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Serial burglar Wayne Hambling killed victim 22 years ago | Crime – Eastern Daily Press

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PUBLISHED: 17:50 19 September 2019 | UPDATED: 17:50 19 September 2019


A serial burglar jailed for targeting elderly people is a convicted killer who kicked a woman to death in a chilling assault 22 years ago.

Wayne Hambling was today given a 13 year extended sentence, having tricked and stolen from an 83-year-old woman in sheltered housing – returning a week later to rob her 76-year-old neighbour of his life savings.

The attacks were the latest in a litany of similar offences by 41-year-old Hambling in recent years – each time against elderly and vulnerable victims.

Norwich Crown Court heard that Hambling launched his first attack in 1997, when he and an accomplice broke into the Suffolk home of Barbara Paulley, 63.

When she caught them in the act the pair launched a “wicked” attack on her and left her for dead.

Spending seven years behind bars for manslaughter did not deter Hambling from continuing his onslaught against the elderly.

Yesterday Hambling was jailed for nine years with four years extended licence, after admitting a burglary and robbery at Waddington Court, Norwich.

He took advantage of the victims leaving their doors ajar in last summer’s heatwave.

Jailing him, Judge Maureen Bacon said it was now clear Hambling’s “modus operandi” was targeting the elderly and vulnerable.


On July 19, 1997, Barbara Paulley was marking her 63rd birthday.

She lived alone in an isolated cottage in the village of Westleton, near Southwold.

With a “trusting nature”, she used to leave a window open at her home in Ralph’s Mill Cottage so neighbours could come and check on her.

But Hambling, along with accomplice Brian Haigh, used the same open window to break into her home and take £3,000 in cash from her handbag.

Miss Paulley disturbed the pair as they rummaged through her home. They attacked her, shoving her into the fireplace, where she lay as both men kicked her repeatedly.

Hambling and Haigh left their victim to die as they went to search for more cash.

When Miss Pauley’s body as found, there was no sign of forced entry and police believed she had fallen and died accidentally.

A coroner recorded a verdict of accidental death and Miss Pauley was buried in August of that year.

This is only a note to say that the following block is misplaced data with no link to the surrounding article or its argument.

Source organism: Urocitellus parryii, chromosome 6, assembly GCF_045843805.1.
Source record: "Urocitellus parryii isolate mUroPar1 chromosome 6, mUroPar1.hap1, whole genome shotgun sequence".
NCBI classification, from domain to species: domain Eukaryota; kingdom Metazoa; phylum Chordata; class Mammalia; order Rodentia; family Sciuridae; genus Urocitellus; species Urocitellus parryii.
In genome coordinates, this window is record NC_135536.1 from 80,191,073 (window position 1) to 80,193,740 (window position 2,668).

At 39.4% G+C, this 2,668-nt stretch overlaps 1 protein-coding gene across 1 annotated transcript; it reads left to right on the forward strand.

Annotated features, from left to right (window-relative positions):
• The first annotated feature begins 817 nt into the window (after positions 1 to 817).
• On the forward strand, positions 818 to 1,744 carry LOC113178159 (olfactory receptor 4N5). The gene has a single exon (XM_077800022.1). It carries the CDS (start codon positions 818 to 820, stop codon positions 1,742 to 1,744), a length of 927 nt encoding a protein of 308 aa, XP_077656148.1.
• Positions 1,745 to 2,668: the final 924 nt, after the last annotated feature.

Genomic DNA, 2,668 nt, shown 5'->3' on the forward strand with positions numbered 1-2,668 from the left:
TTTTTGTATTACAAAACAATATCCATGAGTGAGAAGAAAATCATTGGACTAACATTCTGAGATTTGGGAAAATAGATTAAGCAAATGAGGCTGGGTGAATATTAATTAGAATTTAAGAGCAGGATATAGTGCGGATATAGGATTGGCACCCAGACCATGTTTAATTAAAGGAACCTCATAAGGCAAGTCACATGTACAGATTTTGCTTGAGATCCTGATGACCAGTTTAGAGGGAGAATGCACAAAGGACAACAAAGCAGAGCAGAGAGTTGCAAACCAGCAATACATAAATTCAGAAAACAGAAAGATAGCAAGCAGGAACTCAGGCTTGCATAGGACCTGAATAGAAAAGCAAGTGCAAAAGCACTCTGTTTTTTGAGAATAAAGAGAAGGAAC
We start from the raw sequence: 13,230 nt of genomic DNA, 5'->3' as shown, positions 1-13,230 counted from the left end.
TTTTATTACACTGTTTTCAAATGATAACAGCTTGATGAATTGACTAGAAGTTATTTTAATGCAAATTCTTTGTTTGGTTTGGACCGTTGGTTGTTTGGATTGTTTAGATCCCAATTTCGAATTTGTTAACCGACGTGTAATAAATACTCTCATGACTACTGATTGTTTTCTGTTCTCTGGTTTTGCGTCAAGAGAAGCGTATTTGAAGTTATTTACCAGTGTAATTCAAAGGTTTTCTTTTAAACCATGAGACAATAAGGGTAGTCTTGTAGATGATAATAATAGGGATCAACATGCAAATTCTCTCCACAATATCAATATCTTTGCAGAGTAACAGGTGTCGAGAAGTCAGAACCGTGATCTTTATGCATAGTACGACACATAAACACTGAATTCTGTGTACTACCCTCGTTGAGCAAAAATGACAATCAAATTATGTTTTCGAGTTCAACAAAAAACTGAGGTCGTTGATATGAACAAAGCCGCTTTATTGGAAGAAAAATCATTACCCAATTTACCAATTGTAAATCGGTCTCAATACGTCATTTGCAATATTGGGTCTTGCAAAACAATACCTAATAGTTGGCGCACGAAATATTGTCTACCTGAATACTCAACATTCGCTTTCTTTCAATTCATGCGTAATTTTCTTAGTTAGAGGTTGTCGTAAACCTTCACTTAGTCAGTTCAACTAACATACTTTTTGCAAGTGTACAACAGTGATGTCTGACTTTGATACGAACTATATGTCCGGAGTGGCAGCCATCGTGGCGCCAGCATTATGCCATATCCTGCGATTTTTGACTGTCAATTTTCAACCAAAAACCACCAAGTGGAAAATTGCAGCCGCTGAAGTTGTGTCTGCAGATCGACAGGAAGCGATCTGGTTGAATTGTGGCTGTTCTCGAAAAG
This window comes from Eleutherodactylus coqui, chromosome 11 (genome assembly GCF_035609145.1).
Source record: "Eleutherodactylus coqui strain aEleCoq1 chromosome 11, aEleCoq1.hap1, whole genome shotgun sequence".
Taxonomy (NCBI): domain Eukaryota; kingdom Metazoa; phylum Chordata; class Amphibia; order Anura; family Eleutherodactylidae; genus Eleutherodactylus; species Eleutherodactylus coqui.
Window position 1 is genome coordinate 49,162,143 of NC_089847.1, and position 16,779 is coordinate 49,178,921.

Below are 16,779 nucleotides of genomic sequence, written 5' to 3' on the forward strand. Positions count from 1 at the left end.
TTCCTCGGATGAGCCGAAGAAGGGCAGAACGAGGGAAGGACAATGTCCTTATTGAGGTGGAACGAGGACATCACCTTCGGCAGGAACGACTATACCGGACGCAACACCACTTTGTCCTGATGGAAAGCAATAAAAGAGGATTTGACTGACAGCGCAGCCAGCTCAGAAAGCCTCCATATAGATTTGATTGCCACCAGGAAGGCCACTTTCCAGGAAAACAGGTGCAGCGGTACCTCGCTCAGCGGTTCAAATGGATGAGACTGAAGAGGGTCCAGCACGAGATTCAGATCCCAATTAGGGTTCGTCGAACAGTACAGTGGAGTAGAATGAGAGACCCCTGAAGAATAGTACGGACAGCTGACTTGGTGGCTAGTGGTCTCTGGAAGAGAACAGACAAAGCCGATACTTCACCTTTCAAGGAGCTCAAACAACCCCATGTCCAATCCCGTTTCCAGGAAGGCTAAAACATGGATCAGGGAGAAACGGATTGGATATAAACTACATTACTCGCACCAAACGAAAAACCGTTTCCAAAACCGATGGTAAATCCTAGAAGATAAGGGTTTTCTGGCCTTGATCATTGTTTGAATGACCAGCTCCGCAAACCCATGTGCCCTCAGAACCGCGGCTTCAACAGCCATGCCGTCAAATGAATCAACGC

But when Hambling and Haigh began boasting about their crime and went on a spending spree – buying TVs and stereo equipment – officers looked at the case more closely.

A murder inquiry was launched six weeks after Miss Pauley’s death after a tip-off to the funeral director, and her body had to be exhumed for a second post-mortem examination.

In January 1998, Hambling and Haigh were arrested and both admitted manslaughter.

Norwich Crown Court heard how the pair had gone for a kebab then settled in a pub to count their “ill-gotten gains” after assaulting Miss Pauley.

They had not bothered to check her condition or call for help.

Tragically the trust she placed in her own neighbours was misplaced. Hambling had been one of them, living on Blythburgh Road in Westleton at the time.

Mr Justice Newman described the crime as “wicked” and told the pair: “You both caused the death of a 63-year-old lady for the sake of taking money in order to buy TV sets, hi-fi equipment and to ride about in taxi cabs.

“You should think hard on the choice you made that day and think hard as to how it is that you came so far removed from normal decent conduct.

“It means that you placed greater value on obtaining her money than on her wellbeing. You chose to do her harm to satisfy your greed for money.”

Modus operandi

In the 22 years since the death of Miss Paulley, Hambling did not mend his ways.

As recently as last summer he was using the very same tactics to enter the homes of elderly people and steal from them.